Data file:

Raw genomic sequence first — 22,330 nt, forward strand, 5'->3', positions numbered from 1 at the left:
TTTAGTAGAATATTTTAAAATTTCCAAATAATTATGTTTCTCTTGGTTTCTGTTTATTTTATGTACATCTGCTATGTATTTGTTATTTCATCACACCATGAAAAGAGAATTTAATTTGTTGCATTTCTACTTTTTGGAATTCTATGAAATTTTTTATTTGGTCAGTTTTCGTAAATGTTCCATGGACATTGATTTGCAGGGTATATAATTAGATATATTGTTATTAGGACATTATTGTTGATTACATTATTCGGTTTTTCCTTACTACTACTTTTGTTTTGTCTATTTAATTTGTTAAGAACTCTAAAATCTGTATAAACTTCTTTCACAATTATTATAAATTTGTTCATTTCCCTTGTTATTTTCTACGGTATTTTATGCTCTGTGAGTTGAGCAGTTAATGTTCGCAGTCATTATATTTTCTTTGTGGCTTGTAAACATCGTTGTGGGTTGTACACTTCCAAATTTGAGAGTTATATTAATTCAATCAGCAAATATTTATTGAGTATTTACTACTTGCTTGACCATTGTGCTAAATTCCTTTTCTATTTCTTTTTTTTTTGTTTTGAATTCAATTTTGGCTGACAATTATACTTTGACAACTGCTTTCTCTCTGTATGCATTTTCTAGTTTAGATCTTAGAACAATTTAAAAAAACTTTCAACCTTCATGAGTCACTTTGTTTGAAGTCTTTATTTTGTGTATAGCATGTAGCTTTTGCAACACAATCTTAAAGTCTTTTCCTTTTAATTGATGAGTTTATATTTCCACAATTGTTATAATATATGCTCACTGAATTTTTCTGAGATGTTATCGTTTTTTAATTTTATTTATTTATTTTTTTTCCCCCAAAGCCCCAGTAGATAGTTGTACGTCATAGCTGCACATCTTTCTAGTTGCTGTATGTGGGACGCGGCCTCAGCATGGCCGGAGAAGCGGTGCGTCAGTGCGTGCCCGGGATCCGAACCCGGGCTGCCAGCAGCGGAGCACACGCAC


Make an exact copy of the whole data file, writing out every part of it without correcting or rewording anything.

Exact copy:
Raw genomic sequence first — 22,330 nt, forward strand, 5'->3', positions numbered from 1 at the left:
TTTAGTAGAATATTTTAAAATTTCCAAATAATTATGTTTCTCTTGGTTTCTGTTTATTTTATGTACATCTGCTATGTATTTGTTATTTCATCACACCATGAAAAGAGAATTTAATTTGTTGCATTTCTACTTTTTGGAATTCTATGAAATTTTTTATTTGGTCAGTTTTCGTAAATGTTCCATGGACATTGATTTGCAGGGTATATAATTAGATATATTGTTATTAGGACATTATTGTTGATTACATTATTCGGTTTTTCCTTACTACTACTTTTGTTTTGTCTATTTAATTTGTTAAGAACTCTAAAATCTGTATAAACTTCTTTCACAATTATTATAAATTTGTTCATTTCCCTTGTTATTTTCTACGGTATTTTATGCTCTGTGAGTTGAGCAGTTAATGTTCGCAGTCATTATATTTTCTTTGTGGCTTGTAAACATCGTTGTGGGTTGTACACTTCCAAATTTGAGAGTTATATTAATTCAATCAGCAAATATTTATTGAGTATTTACTACTTGCTTGACCATTGTGCTAAATTCCTTTTCTATTTCTTTTTTTTTTGTTTTGAATTCAATTTTGGCTGACAATTATACTTTGACAACTGCTTTCTCTCTGTATGCATTTTCTAGTTTAGATCTTAGAACAATTTAAAAAAACTTTCAACCTTCATGAGTCACTTTGTTTGAAGTCTTTATTTTGTGTATAGCATGTAGCTTTTGCAACACAATCTTAAAGTCTTTTCCTTTTAATTGATGAGTTTATATTTCCACAATTGTTATAATATATGCTCACTGAATTTTTCTGAGATGTTATCGTTTTTTAATTTTATTTATTTATTTTTTTTCCCCCAAAGCCCCAGTAGATAGTTGTACGTCATAGCTGCACATCTTTCTAGTTGCTGTATGTGGGACGCGGCCTCAGCATGGCCGGAGAAGCGGTGCGTCAGTGCGTGCCCGGGATCCGAACCCGGGCTGCCAGCAGCGGAGCACACGCAC